Here is my problem with waiting until summer to start him in school. I know my limits and I cannot be home with this child all day every day. I love him, I have been working with him and plan to continue to do so, but his academic needs are so great and require so much time and patience that I feel like it would be bad for our relationship and my sanity to have him home full time for the rest of my maternity leave. Which leaves me stuck. I have been planning on sending Diva to a Parents Day Out program or a preschool for 1-3 days a week starting in a couple weeks. I’d love to do that with Smiles too, but those programs don’t exist for 8-year-olds. So what to do? Do I enroll him in school even though the administration has advised against it and I kind of agree with them? Do I suck it up and keep him at home? Are there any in between options that I’m missing? I’m not sure what the best option is and my head spins thinking about it.
The other adventure of the day has to do with Diva’s hair. She got it styled in Ethiopia and it has been that way since she got home. It’s been about a week now and her braids are getting frizzy. If you know me well you know I can barely do white-people hair, so African hair seriously intimidates me. Luckily I have great resources in this area. Tomorrow my friend Natalie is coming over to teach me a few things. She told me to unbraid Diva’s hair and maybe wash it. I don’t even know how to wash it so we had planned to do that tomorrow too. Diva had other plans! She helped me take the braids out, hopped into the bathtub, and made the motion that she was ready for soap. I gave her the usual body soap and the next time I look over it’s in her hair. I quickly washed that out and then without thinking gave her white-people shampoo. She lathered up and had a grand time with her loose hair. I had no idea what to do. Do I dry it? Does it need product? Does she need to sleep in a cap? Luckily Natalie quickly responded to my texts and hopefully I didn’t mess it up for tomorrow. Can’t wait to learn what Natalie has to teach me!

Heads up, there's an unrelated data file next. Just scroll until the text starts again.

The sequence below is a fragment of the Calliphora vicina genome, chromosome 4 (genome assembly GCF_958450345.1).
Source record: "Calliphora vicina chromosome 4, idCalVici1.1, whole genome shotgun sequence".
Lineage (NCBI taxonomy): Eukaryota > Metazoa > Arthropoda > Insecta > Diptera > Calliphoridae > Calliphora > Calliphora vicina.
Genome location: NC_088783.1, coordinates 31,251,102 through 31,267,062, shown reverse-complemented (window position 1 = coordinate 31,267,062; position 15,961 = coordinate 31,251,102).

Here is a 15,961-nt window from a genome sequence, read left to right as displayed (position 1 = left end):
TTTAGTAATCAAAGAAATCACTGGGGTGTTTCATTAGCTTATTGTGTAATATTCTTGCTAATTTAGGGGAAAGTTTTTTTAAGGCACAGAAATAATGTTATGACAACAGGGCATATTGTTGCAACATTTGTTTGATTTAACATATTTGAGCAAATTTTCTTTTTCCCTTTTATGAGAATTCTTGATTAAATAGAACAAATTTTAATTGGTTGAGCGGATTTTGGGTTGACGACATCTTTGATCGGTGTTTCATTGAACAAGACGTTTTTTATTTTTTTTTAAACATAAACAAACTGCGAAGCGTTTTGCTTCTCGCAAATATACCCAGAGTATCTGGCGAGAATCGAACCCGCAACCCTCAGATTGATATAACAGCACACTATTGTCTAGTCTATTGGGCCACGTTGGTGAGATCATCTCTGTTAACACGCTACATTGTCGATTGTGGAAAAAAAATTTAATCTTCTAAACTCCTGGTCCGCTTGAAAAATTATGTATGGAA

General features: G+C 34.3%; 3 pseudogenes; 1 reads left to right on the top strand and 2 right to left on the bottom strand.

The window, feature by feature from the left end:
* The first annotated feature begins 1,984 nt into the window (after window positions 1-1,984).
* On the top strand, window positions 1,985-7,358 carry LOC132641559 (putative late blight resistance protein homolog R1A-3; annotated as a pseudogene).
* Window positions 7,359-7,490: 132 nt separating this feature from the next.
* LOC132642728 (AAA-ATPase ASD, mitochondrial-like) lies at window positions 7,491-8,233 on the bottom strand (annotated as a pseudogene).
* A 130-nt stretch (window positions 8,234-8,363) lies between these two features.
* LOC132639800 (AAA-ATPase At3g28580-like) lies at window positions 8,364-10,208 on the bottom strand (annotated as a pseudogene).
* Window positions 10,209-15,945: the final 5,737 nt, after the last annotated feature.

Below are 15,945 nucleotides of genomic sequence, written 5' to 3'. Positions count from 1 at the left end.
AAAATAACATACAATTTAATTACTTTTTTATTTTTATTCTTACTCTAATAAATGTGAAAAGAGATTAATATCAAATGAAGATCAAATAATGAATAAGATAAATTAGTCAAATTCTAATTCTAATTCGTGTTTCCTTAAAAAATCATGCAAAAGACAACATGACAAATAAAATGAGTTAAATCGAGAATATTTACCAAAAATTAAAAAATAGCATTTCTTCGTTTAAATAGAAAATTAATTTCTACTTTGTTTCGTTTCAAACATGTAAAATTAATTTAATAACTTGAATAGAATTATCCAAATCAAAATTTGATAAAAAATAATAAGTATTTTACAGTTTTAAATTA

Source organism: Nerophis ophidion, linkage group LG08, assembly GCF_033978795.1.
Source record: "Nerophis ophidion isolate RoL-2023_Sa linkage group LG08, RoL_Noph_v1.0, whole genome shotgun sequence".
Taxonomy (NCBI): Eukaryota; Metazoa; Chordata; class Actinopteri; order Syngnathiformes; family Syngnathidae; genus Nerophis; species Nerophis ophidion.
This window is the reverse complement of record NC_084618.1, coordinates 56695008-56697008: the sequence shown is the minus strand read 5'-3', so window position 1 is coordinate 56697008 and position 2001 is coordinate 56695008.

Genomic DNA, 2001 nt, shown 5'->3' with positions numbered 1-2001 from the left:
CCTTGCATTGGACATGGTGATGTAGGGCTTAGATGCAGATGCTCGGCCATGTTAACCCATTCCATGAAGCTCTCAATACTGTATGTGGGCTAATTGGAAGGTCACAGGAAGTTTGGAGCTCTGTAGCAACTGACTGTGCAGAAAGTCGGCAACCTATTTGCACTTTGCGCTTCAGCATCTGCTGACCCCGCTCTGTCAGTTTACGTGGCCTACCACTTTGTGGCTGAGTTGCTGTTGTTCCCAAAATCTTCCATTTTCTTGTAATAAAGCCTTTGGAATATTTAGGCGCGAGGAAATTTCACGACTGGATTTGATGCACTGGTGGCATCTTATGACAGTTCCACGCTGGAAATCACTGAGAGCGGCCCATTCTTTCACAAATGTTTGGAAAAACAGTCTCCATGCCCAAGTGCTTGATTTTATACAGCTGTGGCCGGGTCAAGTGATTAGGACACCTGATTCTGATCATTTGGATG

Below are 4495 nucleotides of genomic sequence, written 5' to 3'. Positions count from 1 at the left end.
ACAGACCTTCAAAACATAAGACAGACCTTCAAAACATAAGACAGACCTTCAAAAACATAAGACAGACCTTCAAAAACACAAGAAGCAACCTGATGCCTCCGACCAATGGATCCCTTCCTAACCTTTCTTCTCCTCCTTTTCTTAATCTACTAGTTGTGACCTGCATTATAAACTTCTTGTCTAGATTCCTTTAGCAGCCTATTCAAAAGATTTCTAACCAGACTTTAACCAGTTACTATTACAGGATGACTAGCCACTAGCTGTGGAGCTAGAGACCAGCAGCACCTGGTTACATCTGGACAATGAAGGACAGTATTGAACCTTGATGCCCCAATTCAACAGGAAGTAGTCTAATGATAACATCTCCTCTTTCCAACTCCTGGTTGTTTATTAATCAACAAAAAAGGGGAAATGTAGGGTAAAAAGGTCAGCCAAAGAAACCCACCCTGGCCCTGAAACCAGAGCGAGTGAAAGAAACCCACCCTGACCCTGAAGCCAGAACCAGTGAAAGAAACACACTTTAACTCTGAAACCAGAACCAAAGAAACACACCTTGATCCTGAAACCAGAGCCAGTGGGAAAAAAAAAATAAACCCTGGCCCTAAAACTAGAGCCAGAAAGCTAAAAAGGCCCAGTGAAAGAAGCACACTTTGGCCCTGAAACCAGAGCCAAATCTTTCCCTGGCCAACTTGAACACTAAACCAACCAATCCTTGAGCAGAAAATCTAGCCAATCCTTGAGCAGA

I feel really lucky to have the support network we have- I’m truly learning the meaning of “It takes a village to raise a child.” Between our pediatrician, the school district, Natalie and a friend of a friend named Crystal who are helping me with hair, our moms who give us the occasional much-needed dinner out and away from the kids (and who travel halfway across the world to help with the kids), our coworkers and bosses who have been so understanding through all 4 years of our family planning, all of you who have brought us meals or sent cards and gift cards, all of you who have given our kids “welcome home” presents, all of you who have texted or facebook messaged or emailed to say you are praying for us or thinking about us- we have been so blessed by your support. Thank you for making sure we’re well fed, taking care of ourselves, and helping us take care of our kids. We seriously could not do it without you!